A La Maison Chicago_Mont Blanc

Mont Blanc – A peak of sweetness

If you’ve already browsed through the Pâtisserie section of my website, you already know that I have a weakness for chestnuts, especially when it comes to the Clément Faugier chestnut spread. [Warning: be prepared if you click on that link, their website looks terrible!] Today, I’m making use of it in the famous Mont Blanc recipe.

The Mont Blanc, also known as “torche aux marrons”, is a famous French pastry. Made with french meringue, whipped cream and chestnut-butter cream, it lays on an optional base of sweet crust pastry. Here, I prefer to warn you, it is very sweet and “chestnutty”: you’ll either love it or hate it (like the Marmite)!

If you are heading to Paris and want to decide which side you’re on, here is my TOP 3:

Sébastien Gaudard

Pâtisserie Stohrer


They all are to die for, send me your pictures when you’ll try them!

My recipe is very similar to the Pâtisserie Stohrer one. I also cover the sweet crust pastry with a fine layer of blueberry preserves to bring a sour note. I would love to top my Mont Blanc with candied chestnuts (marrons glacés). Unfortunately, they are very difficult to find in the US and very expensive. I’ll probably try to candied my own next season. Have you already tried to do that by yourself?

Before heading to the recipe, a last word about the Clément Faugier chestnut spread. As I already told you while baking the chestnut mousse, you can purchase this paste on Amazon or ask somebody who visits France to bring it to you. Don’t ask my mother otherwise you’ll end up with 4 lbs of it!

Ingredients for 6 individual Mont Blanc

Sweet Crust Pastry (Optional)

  • 1/4 cup (70g)  unsalted butter, softened
  • 1/2 cup (50g) icing sugar
  • 2 tbsp (15g) almond flour
  • 1/2 egg (25g) at room temperature
  • 1/2 tsp vanilla extract
  • 1 pinch salt
  • 1 cup (125g) unbleached all-purpose flour

French Meringue

  • 2 egg whites
  • 1 tsp fresh squizzed lemon juice
  • 3/4 cup (140g) caster sugar

Whipped Cream

  • Half pint (230g) cold Heavy Whipping Cream with no additive
  • 1/2 cup (100g) cold Mascarpone Cheese

Chestnut Cream

  • 10 oz (300g) Clément Faugier chestnut spread
  • 2 1/2 tbsp (35g) softened unsalted butter
  • 1 tsp rhum


  • Blueberry preserves – about 6 tsp
  • 6 blueberries to top the Mont Blanc
  • 6 baby meringues

OK, I hear you! Those are a lot of different preparations. Don’t worry, the good news is that you can bake the meringue a few days before and the sweet crust pastry a day earlier.

Start with the meringues…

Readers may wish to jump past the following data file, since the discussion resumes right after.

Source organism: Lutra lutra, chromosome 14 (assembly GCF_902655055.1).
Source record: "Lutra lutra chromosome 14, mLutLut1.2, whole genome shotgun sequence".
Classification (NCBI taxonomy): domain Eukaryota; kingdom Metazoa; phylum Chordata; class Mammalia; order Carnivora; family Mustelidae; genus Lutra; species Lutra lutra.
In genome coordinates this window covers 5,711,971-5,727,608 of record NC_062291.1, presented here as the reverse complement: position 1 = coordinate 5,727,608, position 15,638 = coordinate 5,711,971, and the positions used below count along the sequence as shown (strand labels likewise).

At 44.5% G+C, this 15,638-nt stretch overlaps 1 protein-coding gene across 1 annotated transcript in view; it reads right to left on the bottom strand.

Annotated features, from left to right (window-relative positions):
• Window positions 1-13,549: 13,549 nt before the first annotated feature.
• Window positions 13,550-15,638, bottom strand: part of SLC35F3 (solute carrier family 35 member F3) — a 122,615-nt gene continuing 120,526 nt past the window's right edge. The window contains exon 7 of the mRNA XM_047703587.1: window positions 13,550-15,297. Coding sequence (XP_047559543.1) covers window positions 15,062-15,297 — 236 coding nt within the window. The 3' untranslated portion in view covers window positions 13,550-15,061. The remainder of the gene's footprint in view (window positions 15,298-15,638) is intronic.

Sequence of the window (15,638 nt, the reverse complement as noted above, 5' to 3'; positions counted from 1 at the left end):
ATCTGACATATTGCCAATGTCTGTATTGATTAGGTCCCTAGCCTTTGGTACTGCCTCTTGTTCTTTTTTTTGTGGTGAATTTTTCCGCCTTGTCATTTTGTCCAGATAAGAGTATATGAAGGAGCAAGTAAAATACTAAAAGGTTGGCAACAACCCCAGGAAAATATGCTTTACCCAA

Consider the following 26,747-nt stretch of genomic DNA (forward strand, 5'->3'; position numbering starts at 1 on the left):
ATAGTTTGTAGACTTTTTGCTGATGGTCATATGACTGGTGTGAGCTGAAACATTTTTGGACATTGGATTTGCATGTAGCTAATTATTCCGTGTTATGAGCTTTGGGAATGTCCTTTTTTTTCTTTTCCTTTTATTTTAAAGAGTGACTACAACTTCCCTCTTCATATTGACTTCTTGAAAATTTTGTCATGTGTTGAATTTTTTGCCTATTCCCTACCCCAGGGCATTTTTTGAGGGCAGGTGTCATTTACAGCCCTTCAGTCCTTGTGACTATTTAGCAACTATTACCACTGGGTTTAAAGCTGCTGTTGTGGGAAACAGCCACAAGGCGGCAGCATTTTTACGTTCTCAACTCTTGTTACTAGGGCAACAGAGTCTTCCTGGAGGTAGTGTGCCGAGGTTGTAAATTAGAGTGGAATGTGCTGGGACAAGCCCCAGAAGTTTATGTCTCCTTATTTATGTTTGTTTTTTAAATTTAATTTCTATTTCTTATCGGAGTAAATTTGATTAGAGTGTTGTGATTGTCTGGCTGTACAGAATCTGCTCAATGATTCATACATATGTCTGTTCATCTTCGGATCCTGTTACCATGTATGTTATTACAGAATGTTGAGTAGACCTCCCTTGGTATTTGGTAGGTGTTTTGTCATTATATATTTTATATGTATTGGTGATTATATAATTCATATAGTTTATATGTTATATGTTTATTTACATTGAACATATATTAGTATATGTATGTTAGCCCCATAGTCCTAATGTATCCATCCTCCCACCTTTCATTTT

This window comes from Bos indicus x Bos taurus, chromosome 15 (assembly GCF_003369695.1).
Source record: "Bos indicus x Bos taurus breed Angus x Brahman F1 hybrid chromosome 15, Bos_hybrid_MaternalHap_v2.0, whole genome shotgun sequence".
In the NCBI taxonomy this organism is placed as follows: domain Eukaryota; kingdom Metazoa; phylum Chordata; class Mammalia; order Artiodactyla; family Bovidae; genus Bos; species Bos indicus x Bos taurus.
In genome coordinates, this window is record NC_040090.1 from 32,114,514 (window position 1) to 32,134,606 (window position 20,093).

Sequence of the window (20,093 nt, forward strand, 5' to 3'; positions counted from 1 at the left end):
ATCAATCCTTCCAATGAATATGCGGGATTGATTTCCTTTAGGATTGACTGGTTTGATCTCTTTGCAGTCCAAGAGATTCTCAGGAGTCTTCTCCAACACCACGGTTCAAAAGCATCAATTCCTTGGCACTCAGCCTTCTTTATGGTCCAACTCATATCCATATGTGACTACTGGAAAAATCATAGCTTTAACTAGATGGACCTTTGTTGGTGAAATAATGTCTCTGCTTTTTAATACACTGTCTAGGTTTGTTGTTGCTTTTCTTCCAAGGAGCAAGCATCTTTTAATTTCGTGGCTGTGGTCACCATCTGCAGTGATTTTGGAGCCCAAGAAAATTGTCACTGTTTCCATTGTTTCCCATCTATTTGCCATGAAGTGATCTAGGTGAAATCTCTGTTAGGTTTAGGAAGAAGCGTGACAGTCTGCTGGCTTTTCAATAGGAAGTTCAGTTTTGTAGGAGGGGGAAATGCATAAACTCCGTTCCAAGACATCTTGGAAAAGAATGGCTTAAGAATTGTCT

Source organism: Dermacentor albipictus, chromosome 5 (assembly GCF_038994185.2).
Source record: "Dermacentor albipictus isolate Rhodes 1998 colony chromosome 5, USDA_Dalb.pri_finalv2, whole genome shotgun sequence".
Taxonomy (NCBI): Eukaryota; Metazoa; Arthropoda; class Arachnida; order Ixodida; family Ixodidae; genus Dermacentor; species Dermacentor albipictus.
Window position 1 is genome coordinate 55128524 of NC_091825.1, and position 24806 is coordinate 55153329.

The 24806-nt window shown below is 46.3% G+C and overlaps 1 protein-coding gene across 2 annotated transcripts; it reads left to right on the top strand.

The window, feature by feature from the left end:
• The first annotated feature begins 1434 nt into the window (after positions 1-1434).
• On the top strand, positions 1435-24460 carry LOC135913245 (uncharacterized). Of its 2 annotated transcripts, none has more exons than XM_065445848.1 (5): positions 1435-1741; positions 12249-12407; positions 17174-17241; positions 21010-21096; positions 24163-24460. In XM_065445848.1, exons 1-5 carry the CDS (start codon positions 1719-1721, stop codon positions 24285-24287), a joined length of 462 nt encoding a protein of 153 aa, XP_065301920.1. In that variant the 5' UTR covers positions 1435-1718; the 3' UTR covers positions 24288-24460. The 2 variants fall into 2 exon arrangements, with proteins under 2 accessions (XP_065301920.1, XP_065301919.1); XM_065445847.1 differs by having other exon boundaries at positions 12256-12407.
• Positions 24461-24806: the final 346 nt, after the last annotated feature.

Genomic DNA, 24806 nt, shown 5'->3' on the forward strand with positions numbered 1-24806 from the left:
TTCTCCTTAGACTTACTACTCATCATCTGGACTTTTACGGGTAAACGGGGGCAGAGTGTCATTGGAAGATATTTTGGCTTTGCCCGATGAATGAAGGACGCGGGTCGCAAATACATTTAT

1. Pre-heat the oven to 300°F (150°C). In the mixing bowl of an electric mixer, whisk the egg whites and lemon juice until stiff. Add the sugar a little at a time in at least 4 times until fully incorporated – about 7 minutes on high speed. The meringue should be very stiff and glossy.
  2. Cover a baking tray with parchment paper. With a pastry bag fitted with a plain tip, pipe the meringue into 6 discs slightly smaller than your tart moulds. Don’t forget to pipe the 6 baby meringues for the topping. I prefer using a fluted tip, more decorative, but it’s up to you.
  3. Lower down your oven temperature to 210°F (100°C) and bake the meringues for 1 hour. Then, turn off your oven and let them sit there for an extra hour with the door ajar.

…Keep going on with the sweet crust pastry…

Note: Be very careful with the flour you will be working with. The sweet crust pastry can easily turn into your worst nightmare with an inappropriate flour.

  1. In the bowl of your stand mixer, mix with a spatula the butter, icing sugar, almond flour, half an egg, salt and vanilla. Once the mixture is homogenous, pour the flour all at once and mix with the hook of your stand mixer until the flour is fully incorporated.
  2. On a lightly floured surface, gather the dough into 6 balls and flatten into a disc. Wrap each one in plastic film and chill in the fridge for 1 hour.
  3. On a floured surface, roll out the pastry into a circle large enough to line a 90 mm (3 1/2 inches) tart mould. Line all 6 moulds and place them on a baking tray. Prick the bottom of the case all over with a fork. Chill for 30 minutes.
  4. Pre-heat your oven to 325°F (170°C). Bake the pie case for 20 minutes. Take them out of the oven when they’re golden and smell delicious. Put aside.

… and now, the chantilly…

Tips: Place the bowl of your stand mixer and the whip in the fridge for a few minutes before beating the cream.

  1. Place the mascarpone cheese and the heavy whipped cream in the bowl of your stand mixer. Whisk at medium speed for two to three minutes until the chantilly is stiff. Do not overbeat it or it will turn into butter.
  2. Set aside in a pastry bag with a plain tip.

… to finish with the chestnut cream.

  1. Place the chestnut cream, the softened butter and the rhum in the bowl of your stand mixer. Mix with the whip on high speed for two minutes.
  2. Pour this mixture into a pastry bag with a narrow plain tip.

Let the magic happen!

It’s finally time to combine your preparations all together.

  1. Spread 1 tsp of blueberry preserves evenly on each one of the pie case. Fill them to the edge with a layer of chantilly. Place a disc of meringue and cover it with another layer of chantilly. Use a spatula to make even domes.
  2. Cover each pie with chestnut cream. You can decide of the pattern you most like. Top each cake with a blueberry and a baby meringue.

Mont Blanc are now ready! You can enjoy them with an espresso to contrast their sweetness. This dessert will keep in the fridge for three days. Actually, they’re even better the second day because the meringue is a little bit softened by the chantilly!

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